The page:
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Executive Summary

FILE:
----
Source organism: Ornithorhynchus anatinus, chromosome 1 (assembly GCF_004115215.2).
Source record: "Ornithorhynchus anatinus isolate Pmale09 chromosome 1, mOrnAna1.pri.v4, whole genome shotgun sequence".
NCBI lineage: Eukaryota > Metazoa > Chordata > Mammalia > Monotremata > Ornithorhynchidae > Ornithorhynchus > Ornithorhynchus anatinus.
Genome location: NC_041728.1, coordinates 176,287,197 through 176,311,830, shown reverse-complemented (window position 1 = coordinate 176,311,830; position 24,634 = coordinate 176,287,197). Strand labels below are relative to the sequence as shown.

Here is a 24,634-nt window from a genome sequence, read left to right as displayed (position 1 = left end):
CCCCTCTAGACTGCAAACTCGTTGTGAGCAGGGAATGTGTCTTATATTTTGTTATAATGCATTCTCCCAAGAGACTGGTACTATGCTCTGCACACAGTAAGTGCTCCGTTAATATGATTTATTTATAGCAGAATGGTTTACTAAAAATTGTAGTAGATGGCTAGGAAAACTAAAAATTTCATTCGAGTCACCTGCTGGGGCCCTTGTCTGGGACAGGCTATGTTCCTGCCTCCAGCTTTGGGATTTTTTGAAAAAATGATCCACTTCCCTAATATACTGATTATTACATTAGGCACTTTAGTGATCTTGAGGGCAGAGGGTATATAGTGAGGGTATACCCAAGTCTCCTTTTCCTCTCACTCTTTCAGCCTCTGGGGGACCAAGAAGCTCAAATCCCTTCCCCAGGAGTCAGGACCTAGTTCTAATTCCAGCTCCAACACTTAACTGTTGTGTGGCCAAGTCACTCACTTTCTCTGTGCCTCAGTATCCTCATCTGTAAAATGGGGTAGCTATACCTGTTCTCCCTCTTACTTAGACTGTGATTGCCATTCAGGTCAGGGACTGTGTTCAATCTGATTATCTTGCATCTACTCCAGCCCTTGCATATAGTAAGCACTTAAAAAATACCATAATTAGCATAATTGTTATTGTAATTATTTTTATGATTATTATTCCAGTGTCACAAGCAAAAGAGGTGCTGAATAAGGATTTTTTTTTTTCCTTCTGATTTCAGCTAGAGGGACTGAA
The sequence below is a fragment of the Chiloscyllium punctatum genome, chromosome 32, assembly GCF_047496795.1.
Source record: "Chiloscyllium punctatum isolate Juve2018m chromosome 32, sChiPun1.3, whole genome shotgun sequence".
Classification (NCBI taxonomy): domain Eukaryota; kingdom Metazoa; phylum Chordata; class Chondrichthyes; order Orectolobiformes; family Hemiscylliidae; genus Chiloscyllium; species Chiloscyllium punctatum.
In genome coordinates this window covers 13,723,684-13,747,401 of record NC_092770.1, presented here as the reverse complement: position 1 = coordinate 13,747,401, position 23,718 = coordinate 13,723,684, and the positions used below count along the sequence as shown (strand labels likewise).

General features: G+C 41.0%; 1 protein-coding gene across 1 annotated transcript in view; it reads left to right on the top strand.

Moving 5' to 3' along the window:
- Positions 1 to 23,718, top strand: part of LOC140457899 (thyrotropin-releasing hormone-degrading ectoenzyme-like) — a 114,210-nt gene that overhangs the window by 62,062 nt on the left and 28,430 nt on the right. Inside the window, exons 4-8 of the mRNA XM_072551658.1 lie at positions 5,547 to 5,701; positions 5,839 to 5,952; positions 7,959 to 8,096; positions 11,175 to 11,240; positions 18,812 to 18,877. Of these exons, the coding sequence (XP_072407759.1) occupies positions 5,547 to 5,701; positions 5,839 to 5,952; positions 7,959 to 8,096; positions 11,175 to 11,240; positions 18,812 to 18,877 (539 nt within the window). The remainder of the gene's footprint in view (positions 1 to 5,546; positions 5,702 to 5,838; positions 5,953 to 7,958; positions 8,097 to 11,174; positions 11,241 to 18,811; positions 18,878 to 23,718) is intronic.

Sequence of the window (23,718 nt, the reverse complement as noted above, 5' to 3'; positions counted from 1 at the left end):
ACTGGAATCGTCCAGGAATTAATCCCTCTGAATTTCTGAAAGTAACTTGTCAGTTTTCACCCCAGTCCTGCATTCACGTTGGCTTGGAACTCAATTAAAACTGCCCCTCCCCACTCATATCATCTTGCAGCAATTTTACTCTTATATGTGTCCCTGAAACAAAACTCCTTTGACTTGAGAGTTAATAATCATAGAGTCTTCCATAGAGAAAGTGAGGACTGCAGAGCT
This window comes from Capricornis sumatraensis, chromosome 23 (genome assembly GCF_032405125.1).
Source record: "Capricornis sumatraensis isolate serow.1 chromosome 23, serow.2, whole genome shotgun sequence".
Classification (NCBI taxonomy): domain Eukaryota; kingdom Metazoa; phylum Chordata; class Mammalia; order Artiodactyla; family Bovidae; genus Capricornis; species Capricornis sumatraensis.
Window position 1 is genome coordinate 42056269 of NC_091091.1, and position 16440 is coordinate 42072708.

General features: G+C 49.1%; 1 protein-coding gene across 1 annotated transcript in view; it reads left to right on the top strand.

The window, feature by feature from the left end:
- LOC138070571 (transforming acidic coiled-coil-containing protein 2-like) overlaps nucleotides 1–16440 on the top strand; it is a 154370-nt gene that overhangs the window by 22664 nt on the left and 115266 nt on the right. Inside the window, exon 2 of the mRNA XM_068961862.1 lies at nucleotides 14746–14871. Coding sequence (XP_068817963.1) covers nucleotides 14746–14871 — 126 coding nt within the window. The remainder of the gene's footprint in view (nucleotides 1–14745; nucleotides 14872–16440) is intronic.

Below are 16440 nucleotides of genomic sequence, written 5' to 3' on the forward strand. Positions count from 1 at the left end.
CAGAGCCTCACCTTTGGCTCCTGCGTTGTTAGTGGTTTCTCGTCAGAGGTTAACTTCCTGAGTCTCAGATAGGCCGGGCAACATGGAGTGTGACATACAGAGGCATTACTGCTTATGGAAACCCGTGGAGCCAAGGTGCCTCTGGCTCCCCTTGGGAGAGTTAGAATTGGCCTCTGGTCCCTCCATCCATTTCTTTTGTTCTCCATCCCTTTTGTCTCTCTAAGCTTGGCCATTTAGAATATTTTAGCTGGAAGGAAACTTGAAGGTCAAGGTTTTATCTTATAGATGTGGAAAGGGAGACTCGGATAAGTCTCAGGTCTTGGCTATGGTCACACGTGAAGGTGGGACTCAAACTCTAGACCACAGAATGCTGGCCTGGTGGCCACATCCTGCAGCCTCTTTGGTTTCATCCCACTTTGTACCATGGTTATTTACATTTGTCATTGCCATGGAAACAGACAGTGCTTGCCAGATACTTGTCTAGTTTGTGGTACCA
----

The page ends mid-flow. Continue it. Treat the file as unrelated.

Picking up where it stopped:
The Pharmaceutical Manufacturers Association will explain the enforcement procedures for its new marketing guidelines to Sen. Kennedy by the beginning of February. Association president Gerald Mossinghoff committed to report back to Kennedy on enforcement procedures during testimony at the second day of the Dec. 11-12 marketing and promotion hearings. Asked by the senator whether PMA plans to enforce the new promotional guidelines, Mossinghoff replied: "I have not brought that [question] to the board of directors." He explained that the board was "moving pretty fast in adopting these AMA guidelines and that [enforcement] was not discussed at the time in New York" at the Dec. 6 board meeting. "I'd be pleased," Mossinghoff said, "to bring that to the executive committee of the board" and report back to the senator within 45 days. Kennedy suggested that an association enforcement plan will be necessary. He claimed that "abuses" have occurred while earlier guidelines were in force. He did not attempt to compare current marketing practices against positions taken by the PMA during the earlier round of hearings. During the first day of the hearings, the chairman asserted that the "principal question" for manufacturers and physicians and for Congress and the Bush Administration "is whether the industry and the medical profession can heal themselves or whether additional regulation or legislation is needed." During the second day, when the two associations testified, Kennedy said his "committee intends to monitor these reforms closely in order to determine whether the abuses covered by the guidelines are truly corrected." Holding up a copy of PMA's "Code of Pharmaceutical Marketing Practices," Kennedy noted that a previously existing passage stated that "scientific objectives should be the principal focus in arranging such meetings, and entertainment and other hospitality should not be inconsistent with such objectives." Turning to a newly added statement on symposia, Kennedy read: "Subsidies should not be accepted outside of modest meals or social events held as a part of a conference or meeting." The senator asked, "How does that [new provision] differ from" the earlier guides, under which "we've gotten into the kinds of problems that we've identified during the course of the hearings" and "which even you've identified in your opening statement? How does that tighten down on the types of abuses that we've seen?" Mossinghoff replied that "if there is any question at all, if these are subject to various interpretations, I would say that the AMA guidelines are the ones that control." Kennedy asked why the two codes were printed together. "You're distributing a pamphlet with the old ones and the new ones on it and representing that you're really trying to come to grips with some of the abuses...and I am somewhat confused as to which is the guidance," Kennedy said. Mossinghoff distinguished the positions on travel arrangements. "The major difference," the PMA president said, "is that...the IFPMA guidelines were silent with respect to companies paying for travel and accommodations for conferences. The AMA guidelines are very specific about the fact that doctors may not accept -- doctors who are merely attending a conference as opposed those making presentations or those who arrange the conferences -- but doctors who are attendees of conferences cannot accept travel or entertainment. That is now very specific in the AMA guidelines." Mossinghoff maintained that the voluntary marketing code previously established by the International Federation of Pharmaceutical Manufacturers Associations is "working very well." "More than 500 complaints" have been filed under the IFPMA code; such complaints "if they involve a PMA company are referred to me, I in turn refer the complaint" to the company's CEO or president, "and generally they are resolved within a week or two," Mossinghoff explained. There are "virtually no unresolved complaints under the IFPMA code," Mossinghoff continued. Therefore, "I firmly believe that the [new] voluntary code will work." Suggesting that a voluntary code will work better than enforceable regulations, Mossinghoff said the new code will continue to be "dealt with in a policy-management style as opposed to being some kind of a legally binding regulation, which involves the lawyers and regulators." Kennedy was skeptical: "For you as head of the PMA to suggest that if there's a violation you want FDA to enforce it, or we haven't had a single [unresolved] instance that has come before the PMA with regard to either ethical issues or inappropriate conduct by any of the members of PMA -- not a single instance -- then you have to really wonder what in the world your organization has been doing with regard to these kinds of instances." AMA's Daniel Johnson, MD, vice speaker of the House of Delegates, which on Dec. 4 adopted new ethical guidelines regarding industry gifts, testified that his association also had no plans for enforcement. However, Johnson noted, the guidelines will be adopted by state medical licensing boards and therefore become binding on physicians. Asked how many physicians have lost their licenses due to enforcement of the existing guidelines on conduct, AMA testified that the association "expelled 31 of its members for failure to meet its code of conduct." Kennedy requested a breakdown of the expulsions for criminal behavior and those for other types of violations of conduct.

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